The old loan offered buyers of new electric vehicles $7,500 until their automaker reached a $200,000 limit on available tax credits. Plug-in hybrid buyers received reduced credit.
The new law also introduces new price restrictions for vehicles and income limits for the buyer.
How can I qualify for the tax credit?
There are many strict requirements for electric vehicles to receive the tax credit under the new law, which will come into full effect on January 1, 2023. Vehicles must be assembled in North America. Much of the production of battery components and battery minerals must occur in North America. Beginning in 2023, 40% of the critical minerals used to manufacture vehicle batteries must be mined or processed in the United States or a country that has a free trade agreement with the US for the vehicle to be eligible. By 2027, that number will rise to 80% of battery minerals. The requirement for battery components calls for 50% to be manufactured or assembled in North America by 2023 and 60% in 2024 and 2025. This number will gradually increase to 100% by 2029.
Under the new credit system, the MSRP of a pickup truck or SUV cannot exceed $80,000, and other vehicles such as sedans cannot exceed $55,000. A buyer’s income may not exceed $150,000 if single, $225,000 if household keeper, or $300,000 if married.
Buyers of a used electric vehicle or plug-in hybrid can get up to $4,000 for the first time.
Also, you must purchase a vehicle before December 31, 2032.
How much is the tax credit?
New vehicles are eligible for up to $7,500 provided final assembly is in North America. Half of the credit—$3,750—is dependent on meeting battery mineral requirements, and half on battery component requirements.
Up to $4,000 in new credit is available for some buyers purchasing a used electric vehicle. The credit may not exceed 30% of the selling price of the vehicle.
Which vehicles are eligible for the $7,500 tax credit?
According to the Alliance for Automotive Innovation, which represents automakers like Ford, GM, Hyundai, Toyota and Volkswagen, no electric vehicles currently available for purchase will be eligible for the full tax credit when procurement requirements go into effect in 2023. The new tax credit significantly reduces the number of eligible vehicles. Seventy percent of electric, hybrid and fuel cell vehicles approved for purchase in the U.S. are now ineligible for credit, including partial credit, according to the trade group.
Popular electric models like the Hyundai Ioniq 5 and Kia EV6 lose their eligibility under the new rules unless manufacturers make changes, e.g. B. where the vehicles are assembled.
Teslas, including the popular Model 3 and Y, have not been eligible for credit under the previous structure since January 2020, when the company hit the previous limit of 200,000 vehicles per automaker. However, that limit will be lifted on January 1, 2023, and Teslas will again qualify for a tax credit provided the company meets all other new requirements.
Are there exceptions?
Some electric vehicles and plug-in hybrids remain eligible through the end of the year due to a quirk in the bill. The North American Assembly Regulation went into effect when Biden signed the law into law, but nothing else. Consumers interested in electric vehicles made in North America should consider making a purchase before January 1, when the more stringent requirements begin.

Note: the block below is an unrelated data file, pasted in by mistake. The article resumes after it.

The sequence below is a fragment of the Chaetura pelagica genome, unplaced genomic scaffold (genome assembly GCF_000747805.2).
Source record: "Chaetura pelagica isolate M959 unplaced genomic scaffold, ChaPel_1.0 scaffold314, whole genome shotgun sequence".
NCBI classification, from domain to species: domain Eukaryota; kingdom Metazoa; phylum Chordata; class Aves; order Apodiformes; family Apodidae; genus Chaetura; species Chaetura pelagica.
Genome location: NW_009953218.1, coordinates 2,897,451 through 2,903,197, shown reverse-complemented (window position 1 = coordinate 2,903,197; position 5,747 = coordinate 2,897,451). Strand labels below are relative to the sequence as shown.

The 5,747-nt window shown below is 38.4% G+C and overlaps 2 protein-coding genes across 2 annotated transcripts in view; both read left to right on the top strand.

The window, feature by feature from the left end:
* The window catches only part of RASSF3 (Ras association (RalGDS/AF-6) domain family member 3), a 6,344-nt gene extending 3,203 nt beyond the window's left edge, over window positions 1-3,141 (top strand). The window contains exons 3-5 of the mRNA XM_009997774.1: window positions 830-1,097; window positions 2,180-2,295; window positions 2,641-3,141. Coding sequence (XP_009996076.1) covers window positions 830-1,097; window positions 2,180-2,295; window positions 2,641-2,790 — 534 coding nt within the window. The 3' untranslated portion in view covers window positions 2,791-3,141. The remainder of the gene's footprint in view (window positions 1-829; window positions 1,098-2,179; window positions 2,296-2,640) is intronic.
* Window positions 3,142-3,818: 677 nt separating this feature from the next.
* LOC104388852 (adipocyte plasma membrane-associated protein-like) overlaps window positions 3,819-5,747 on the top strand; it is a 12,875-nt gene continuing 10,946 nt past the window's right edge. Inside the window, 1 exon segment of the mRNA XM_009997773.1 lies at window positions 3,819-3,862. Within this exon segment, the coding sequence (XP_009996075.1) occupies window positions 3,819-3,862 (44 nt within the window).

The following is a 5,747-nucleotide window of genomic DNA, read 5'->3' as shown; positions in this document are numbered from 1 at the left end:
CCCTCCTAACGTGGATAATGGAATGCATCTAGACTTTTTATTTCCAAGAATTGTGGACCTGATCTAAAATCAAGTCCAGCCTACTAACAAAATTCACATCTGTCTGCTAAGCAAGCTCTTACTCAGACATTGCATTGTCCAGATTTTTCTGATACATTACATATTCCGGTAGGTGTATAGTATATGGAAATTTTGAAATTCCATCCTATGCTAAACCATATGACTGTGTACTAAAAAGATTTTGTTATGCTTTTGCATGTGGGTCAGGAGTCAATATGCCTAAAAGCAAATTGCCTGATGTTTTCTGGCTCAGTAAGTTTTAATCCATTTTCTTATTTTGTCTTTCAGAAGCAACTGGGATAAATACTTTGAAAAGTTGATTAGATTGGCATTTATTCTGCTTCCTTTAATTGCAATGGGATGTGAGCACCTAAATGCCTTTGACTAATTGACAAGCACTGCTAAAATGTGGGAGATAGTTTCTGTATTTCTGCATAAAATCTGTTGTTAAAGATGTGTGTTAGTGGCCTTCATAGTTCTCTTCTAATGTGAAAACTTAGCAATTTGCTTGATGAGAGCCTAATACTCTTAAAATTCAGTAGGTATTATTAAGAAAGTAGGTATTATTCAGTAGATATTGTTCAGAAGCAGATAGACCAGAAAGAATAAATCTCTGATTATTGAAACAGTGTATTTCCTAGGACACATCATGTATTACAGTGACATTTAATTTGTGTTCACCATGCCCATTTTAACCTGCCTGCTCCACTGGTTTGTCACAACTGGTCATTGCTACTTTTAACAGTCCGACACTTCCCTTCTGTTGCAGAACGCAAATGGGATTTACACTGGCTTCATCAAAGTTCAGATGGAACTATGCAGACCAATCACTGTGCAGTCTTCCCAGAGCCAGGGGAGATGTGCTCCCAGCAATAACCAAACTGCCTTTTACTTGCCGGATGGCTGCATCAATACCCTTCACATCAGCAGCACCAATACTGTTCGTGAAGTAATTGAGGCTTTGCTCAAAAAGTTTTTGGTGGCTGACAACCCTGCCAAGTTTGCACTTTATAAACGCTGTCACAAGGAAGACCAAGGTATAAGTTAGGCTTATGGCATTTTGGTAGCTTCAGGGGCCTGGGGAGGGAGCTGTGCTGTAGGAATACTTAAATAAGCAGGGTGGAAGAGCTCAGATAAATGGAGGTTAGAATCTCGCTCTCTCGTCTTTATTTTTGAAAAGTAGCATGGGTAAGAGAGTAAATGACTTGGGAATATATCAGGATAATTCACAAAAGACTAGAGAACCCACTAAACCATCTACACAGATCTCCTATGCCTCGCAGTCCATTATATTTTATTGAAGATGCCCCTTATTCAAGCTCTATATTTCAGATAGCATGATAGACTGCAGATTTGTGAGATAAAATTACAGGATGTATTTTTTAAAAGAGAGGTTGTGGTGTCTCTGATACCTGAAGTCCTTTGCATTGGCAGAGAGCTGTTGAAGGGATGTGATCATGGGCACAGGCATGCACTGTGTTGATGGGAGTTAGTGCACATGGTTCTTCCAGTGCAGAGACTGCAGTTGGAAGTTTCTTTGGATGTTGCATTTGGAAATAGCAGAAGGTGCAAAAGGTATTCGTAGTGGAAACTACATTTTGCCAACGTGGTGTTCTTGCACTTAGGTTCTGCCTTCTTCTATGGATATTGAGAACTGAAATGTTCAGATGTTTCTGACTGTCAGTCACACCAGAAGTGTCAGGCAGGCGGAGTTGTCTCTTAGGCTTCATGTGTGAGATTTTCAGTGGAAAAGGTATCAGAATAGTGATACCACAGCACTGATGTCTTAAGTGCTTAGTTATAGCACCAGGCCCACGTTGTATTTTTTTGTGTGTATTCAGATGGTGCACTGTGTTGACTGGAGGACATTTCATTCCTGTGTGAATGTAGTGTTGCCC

The Mercedes-Benz EQS SUV is expected to be registered by the automaker by the end of the year, but the EQS sedan will not because, unlike the SUV, it will not be assembled in the United States. BMW says the X5 plug-in hybrid and the 3 Series plug-in hybrid will both be in the pipeline for the remainder of 2022.
Ford says its electric and plug-in vehicles, including the Mustang Mach-E, F-150 Lightning and plug-in hybrid Escape, will be legal for the rest of the year.
These vehicles would have to be delivered by the end of the year.
Rivian vehicles are made in North America, but new orders placed in the latter months of the year are unlikely to be credited as the automaker has a backlog that exceeds its production target for the year, so customers aren’t taking delivery before then would 2023.
Automakers and consumers are in limbo for 2023 as the government finalizes the tax credit. For example, it’s unclear how the government will determine if a vehicle meets thresholds for battery minerals and battery components. Ultimately, the IRS will provide consumers with a list of vehicles showing how much money they can receive.
Why are there so many more restrictions?
Sen. Joe Manchin, a critical voice, had concerns about US reliance on foreign countries for electric vehicle components. Manchin noted that the US built its own gas-powered vehicles and engines, and suggested the country should be able to do the same with electric vehicles and batteries. The tax credits could encourage automakers to move battery metal mining and processing, as well as vehicle assembly, to North America. Some experts have warned of national security risks associated with relying on foreign countries for electric vehicles.
If I find a suitable vehicle, how soon can I get the tax credit?
First, buyers must wait to receive the tax credit when filing their taxes. However, from January 1, 2024, EV buyers can receive the money immediately at the point of sale if they agree to transfer the balance to their dealer.